A technological revolution in the Spanish justice system?

During the Covid-19 pandemic virtual court hearings became the norm in Spain until sufficient health guarantees were put in place which permitted a safe return to the court rooms. Nevertheless, this period of virtual hearings gave rise to the recognition that the digitalization of the system could give a more efficient and agile system.  The recently published Royal Decree Law 6/2023 (the “Royal Decree”) from the 19th December 2023 will implement changes that will see virtual hearings returning with force with virtual hearings replacing in-person attendance as the general rule, provided that court offices have sufficient technological means for this purpose.

The Royal Decree creates some new digital “institutions” for the purpose of the justice system before proceeding to modify specific procedural rules of the different jurisdictions to ensure that technology is utilised to create a more efficient system.

(i)  The new digital “institutions”

  1. The electronic judicial headquarters. (Article 8)

 This is the electronic access to the justice system by way of a web portal which will allow procedural actions to be carried which require the authentication of court officials or parties and professionals linked to proceedings.

  1. The judicial folder (Article 13)

The judicial folder will be a personalised folder accessed electronically via the portal which allows citizens access to information and proceedings to which the citizen is either a direct party or an interested party. Among the key information available in this folder will be direct access to court proceedings in which the citizen is a party.

  1. The electronic judicial file (Article 47 ss.)

This is all of the relevant data – documents, recordings etc. – that are available for a specific set of judicial proceedings.

It can be appreciated that the with the introduction of the aforementioned institutions that interested parties in proceedings will have immediate access to know the developments of the proceedings which affect them.

(ii) Important modification to procedural laws

As we have already mentioned, the Royal Decree introduces important modifications to procedural laws. These modifications are due to enter into force on the 20th March 2024 (Final Stipulation 9 paragraph 2) and will only be applicable to proceedings initiated from that date onwards (Second Transitory Stipulation). Here follows some key changes:

  • Civil Procedural Rules (Law 1/2000)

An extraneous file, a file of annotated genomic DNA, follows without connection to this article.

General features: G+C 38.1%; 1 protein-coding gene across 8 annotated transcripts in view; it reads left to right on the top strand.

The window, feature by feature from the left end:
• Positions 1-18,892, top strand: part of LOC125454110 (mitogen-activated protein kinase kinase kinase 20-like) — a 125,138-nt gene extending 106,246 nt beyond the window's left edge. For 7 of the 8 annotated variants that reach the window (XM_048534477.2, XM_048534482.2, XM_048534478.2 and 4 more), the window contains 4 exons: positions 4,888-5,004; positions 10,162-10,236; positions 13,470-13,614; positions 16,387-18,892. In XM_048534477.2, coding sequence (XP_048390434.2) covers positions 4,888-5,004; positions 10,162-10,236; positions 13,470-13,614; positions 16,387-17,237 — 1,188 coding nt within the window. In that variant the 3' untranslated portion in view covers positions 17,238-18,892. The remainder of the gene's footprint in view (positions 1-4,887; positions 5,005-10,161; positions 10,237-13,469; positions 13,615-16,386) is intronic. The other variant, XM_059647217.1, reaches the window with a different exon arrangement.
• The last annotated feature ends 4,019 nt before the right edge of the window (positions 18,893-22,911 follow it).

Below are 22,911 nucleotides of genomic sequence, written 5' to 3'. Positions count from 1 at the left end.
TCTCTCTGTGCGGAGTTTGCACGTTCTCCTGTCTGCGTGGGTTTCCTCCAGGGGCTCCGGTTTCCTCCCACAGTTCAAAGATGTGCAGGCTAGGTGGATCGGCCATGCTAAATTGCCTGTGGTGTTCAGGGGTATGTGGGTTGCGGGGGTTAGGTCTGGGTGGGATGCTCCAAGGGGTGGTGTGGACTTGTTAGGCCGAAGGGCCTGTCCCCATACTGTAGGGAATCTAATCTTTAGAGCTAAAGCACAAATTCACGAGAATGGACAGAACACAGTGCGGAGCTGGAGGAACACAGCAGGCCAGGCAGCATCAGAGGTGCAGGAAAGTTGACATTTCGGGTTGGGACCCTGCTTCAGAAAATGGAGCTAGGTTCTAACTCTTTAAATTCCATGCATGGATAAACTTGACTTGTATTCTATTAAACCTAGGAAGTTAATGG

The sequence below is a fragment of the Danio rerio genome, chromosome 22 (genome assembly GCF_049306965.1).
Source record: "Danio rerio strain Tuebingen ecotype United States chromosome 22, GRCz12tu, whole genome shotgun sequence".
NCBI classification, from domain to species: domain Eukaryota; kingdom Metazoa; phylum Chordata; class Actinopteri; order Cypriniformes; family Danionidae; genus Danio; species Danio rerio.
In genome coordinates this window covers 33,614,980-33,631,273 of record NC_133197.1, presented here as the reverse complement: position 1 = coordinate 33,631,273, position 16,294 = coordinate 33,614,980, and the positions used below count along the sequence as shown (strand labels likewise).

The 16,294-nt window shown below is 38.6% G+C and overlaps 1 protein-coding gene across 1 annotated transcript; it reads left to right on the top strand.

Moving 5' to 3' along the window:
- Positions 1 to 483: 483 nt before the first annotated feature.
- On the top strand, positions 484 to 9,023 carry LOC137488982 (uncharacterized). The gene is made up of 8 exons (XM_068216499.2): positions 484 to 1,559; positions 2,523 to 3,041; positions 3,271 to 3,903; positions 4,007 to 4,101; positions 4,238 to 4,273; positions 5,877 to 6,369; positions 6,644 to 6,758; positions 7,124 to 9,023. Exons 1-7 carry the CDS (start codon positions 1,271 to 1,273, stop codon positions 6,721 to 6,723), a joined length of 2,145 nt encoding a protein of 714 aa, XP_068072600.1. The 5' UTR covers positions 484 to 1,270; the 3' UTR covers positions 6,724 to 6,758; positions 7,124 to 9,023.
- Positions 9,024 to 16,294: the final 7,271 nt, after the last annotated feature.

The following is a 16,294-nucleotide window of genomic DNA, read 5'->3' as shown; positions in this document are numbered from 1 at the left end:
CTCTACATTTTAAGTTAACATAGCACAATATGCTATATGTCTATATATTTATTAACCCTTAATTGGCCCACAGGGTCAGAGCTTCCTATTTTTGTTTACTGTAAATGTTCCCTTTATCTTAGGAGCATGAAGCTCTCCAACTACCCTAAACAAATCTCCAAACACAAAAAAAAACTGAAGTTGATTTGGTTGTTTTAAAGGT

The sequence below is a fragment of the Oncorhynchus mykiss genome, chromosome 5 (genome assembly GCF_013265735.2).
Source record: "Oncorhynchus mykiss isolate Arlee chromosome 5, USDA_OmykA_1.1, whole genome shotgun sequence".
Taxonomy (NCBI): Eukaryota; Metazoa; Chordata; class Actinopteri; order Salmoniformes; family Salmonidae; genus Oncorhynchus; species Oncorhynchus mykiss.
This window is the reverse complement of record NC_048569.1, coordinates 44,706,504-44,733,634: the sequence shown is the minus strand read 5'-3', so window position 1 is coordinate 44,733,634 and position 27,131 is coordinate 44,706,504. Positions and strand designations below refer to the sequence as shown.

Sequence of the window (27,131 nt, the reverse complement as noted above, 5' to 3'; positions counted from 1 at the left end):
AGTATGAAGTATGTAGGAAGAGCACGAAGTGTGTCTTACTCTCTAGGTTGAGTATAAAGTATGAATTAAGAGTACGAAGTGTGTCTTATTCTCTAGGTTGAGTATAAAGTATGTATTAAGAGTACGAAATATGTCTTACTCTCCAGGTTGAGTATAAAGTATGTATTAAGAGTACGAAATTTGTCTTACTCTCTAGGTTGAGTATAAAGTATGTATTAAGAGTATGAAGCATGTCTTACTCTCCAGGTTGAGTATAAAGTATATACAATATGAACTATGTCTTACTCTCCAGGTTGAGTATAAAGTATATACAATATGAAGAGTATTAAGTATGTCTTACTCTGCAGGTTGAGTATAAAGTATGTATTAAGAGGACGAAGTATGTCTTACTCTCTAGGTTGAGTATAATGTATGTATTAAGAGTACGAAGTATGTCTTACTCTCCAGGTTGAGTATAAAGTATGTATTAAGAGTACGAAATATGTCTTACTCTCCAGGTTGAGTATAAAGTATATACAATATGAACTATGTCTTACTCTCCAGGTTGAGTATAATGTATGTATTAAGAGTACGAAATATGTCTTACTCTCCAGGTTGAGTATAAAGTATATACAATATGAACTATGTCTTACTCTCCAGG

A modified article 155.1 will have important impacts on legal entities as it now permits the first summonsing of such entities by telematic means rather than a physical summons. For that reason, legal entities will have to control sufficiently the communication platforms with the public administration by which judicial summons can be issued to ensure that procedural deadlines are met efficiently.

Article 129 bis reflects the preference for judicial hearings via telematic means, provided that the court office has sufficient technology available. However for declarations of witnesses, experts and the parties it is stated that they should be made with the physical presence of the relevant person unless:

  • The court determines otherwise; or
  • The relevant person resides in different location to the corresponding court thus permitting their declaration from a secure place within their town of residence.

Article 137 bis determines that video conferences should be held from the court office corresponding to the residence or place of work of the relevant person, before permitting that such declarations can be made from the home or the workplace if sufficient technological means are available.

Whilst not directly related to the implementation of technology in the judicial system, the modifications also increase the quantum of the so-called verbal trial proceedings track from EUR 6,000 to EUR 15,000 (Article 250.2)

  • Criminal procedural rules

Article 258 bis reflects the preference for telematic hearings unless the offence is classified as a “serious” offence or if the potential sentence exceeds 2 years prison, with accuseds also having an option to request their physical presence in court if preferred.


Whilst it makes sense that the court system implements technological advances to increase efficiency, it has to be remembered that the preferred method of telematic hearings remains subject to the courts having sufficient technology. It can be expected that the changes will present challenges in the roll-out not only with the availability of technology but also elements such as sufficient means to verify identities and make documents available in hearings. 

Finally, it remains to be seen whether judges will receive the changes with open arms or whether they will rely on general exceptions to the virtual hearing rules (“given the circumstances of the case”) to require the physical presence of the parties, witnesses and experts involved.